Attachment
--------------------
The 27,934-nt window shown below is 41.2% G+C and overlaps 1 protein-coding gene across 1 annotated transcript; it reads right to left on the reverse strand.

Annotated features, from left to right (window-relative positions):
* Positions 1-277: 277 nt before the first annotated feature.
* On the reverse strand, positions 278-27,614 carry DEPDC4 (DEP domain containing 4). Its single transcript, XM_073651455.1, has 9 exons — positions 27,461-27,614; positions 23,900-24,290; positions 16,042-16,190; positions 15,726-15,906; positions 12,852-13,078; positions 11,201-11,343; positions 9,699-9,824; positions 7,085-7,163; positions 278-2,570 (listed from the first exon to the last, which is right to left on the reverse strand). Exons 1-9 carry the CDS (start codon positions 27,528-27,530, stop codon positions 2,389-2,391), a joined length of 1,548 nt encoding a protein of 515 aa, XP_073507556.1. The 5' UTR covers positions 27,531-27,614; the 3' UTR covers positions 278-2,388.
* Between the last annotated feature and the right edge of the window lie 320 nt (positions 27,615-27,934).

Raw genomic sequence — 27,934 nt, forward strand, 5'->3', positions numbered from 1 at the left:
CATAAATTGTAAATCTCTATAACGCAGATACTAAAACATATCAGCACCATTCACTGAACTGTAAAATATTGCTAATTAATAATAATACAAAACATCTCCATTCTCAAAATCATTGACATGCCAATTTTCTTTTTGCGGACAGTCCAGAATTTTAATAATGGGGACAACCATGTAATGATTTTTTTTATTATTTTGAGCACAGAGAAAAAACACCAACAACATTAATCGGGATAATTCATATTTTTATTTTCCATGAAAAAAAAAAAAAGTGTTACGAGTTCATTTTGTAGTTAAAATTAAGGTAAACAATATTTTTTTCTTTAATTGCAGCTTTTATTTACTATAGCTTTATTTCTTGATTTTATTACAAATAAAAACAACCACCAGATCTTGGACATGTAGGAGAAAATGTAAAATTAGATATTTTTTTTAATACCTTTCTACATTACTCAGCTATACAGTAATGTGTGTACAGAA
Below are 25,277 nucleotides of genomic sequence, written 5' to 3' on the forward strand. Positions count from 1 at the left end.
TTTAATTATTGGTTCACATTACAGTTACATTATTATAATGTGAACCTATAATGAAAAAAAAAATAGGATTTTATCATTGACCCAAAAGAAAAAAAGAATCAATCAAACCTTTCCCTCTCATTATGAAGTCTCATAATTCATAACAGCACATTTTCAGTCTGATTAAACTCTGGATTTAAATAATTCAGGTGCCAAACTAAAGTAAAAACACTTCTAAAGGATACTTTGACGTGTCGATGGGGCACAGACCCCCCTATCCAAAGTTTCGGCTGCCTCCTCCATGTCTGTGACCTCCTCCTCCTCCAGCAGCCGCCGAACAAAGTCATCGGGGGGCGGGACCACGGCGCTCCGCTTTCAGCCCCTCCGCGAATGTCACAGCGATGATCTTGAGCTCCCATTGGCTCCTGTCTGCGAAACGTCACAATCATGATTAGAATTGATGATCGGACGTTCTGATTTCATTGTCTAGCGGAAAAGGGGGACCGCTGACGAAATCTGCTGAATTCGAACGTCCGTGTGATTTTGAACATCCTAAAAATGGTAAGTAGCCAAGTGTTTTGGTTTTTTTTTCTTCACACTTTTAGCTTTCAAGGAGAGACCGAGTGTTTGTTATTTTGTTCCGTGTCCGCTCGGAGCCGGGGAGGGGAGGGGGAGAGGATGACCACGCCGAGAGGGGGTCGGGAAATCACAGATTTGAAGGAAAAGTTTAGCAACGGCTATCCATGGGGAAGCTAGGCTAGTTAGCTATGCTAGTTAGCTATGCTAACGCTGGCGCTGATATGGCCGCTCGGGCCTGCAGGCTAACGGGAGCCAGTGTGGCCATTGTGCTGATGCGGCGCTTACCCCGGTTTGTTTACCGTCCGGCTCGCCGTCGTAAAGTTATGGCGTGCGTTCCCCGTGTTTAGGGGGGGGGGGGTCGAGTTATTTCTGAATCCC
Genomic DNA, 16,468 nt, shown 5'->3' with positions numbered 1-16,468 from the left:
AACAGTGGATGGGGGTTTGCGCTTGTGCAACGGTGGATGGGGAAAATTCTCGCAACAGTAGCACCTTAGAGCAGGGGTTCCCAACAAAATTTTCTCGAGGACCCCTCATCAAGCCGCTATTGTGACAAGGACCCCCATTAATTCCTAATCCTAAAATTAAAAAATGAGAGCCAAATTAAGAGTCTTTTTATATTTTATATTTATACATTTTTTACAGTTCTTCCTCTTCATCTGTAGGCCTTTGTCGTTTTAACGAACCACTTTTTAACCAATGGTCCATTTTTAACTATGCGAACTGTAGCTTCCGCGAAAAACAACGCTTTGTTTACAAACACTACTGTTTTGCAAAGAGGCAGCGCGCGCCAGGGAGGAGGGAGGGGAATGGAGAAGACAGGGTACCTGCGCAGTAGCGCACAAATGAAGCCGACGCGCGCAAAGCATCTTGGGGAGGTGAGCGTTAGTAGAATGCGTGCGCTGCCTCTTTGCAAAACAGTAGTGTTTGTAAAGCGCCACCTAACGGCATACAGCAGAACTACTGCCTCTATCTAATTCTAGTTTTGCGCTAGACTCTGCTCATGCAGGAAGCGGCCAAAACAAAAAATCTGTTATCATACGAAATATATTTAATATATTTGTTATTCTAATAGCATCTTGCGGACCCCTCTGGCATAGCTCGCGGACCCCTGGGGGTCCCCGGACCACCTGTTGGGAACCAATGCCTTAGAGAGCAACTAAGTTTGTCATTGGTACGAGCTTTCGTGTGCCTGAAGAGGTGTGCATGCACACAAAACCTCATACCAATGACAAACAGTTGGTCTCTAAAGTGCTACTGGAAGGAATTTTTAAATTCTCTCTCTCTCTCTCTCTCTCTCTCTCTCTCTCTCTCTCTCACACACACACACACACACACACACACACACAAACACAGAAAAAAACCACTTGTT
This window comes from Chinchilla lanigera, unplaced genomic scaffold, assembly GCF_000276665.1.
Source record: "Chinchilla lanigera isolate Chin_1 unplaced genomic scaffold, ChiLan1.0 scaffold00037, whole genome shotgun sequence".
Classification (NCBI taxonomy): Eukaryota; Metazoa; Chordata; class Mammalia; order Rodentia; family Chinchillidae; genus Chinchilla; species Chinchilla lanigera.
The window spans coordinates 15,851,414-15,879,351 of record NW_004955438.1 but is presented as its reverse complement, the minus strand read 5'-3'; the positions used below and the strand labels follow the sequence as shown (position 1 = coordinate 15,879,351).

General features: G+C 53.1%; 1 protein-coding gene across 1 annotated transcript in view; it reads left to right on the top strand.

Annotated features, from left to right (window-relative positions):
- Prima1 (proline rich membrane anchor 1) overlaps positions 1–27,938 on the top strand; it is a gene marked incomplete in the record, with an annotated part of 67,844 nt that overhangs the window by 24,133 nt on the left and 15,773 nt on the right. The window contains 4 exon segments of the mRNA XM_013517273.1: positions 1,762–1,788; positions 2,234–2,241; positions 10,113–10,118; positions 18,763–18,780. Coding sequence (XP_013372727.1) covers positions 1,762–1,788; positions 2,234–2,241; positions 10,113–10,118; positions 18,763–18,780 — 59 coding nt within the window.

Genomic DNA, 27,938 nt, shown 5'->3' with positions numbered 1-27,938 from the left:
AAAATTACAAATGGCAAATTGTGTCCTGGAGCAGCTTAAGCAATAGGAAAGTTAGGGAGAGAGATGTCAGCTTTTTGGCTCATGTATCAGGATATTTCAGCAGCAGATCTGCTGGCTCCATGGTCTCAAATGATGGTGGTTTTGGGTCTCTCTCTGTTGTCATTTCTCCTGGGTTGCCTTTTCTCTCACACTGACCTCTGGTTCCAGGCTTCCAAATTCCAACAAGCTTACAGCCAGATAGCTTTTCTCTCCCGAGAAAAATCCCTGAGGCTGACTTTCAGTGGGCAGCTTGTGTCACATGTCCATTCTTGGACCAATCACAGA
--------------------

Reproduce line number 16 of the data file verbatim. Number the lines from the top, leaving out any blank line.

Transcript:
General features: G+C 53.1%; 1 protein-coding gene across 1 annotated transcript in view; it reads left to right on the top strand.